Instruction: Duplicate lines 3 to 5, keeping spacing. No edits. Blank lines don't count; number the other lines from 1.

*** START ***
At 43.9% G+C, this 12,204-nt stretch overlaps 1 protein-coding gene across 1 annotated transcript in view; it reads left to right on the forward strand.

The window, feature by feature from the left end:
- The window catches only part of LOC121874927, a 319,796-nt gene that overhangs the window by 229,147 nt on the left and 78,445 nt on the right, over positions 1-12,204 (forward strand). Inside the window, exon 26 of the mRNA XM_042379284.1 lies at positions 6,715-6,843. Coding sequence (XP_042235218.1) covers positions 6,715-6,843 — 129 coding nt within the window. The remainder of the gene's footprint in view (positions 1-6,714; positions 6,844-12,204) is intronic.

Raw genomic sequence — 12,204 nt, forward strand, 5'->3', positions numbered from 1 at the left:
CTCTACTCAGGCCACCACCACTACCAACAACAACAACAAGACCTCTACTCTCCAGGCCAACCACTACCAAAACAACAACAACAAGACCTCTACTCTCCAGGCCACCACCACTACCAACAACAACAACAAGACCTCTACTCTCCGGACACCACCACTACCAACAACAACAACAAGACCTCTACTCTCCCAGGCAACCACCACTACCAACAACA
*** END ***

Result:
- The window catches only part of LOC121874927, a 319,796-nt gene that overhangs the window by 229,147 nt on the left and 78,445 nt on the right, over positions 1-12,204 (forward strand). Inside the window, exon 26 of the mRNA XM_042379284.1 lies at positions 6,715-6,843. Coding sequence (XP_042235218.1) covers positions 6,715-6,843 — 129 coding nt within the window. The remainder of the gene's footprint in view (positions 1-6,714; positions 6,844-12,204) is intronic.

Raw genomic sequence — 12,204 nt, forward strand, 5'->3', positions numbered from 1 at the left:
CTCTACTCAGGCCACCACCACTACCAACAACAACAACAAGACCTCTACTCTCCAGGCCAACCACTACCAAAACAACAACAACAAGACCTCTACTCTCCAGGCCACCACCACTACCAACAACAACAACAAGACCTCTACTCTCCGGACACCACCACTACCAACAACAACAACAAGACCTCTACTCTCCCAGGCAACCACCACTACCAACAACA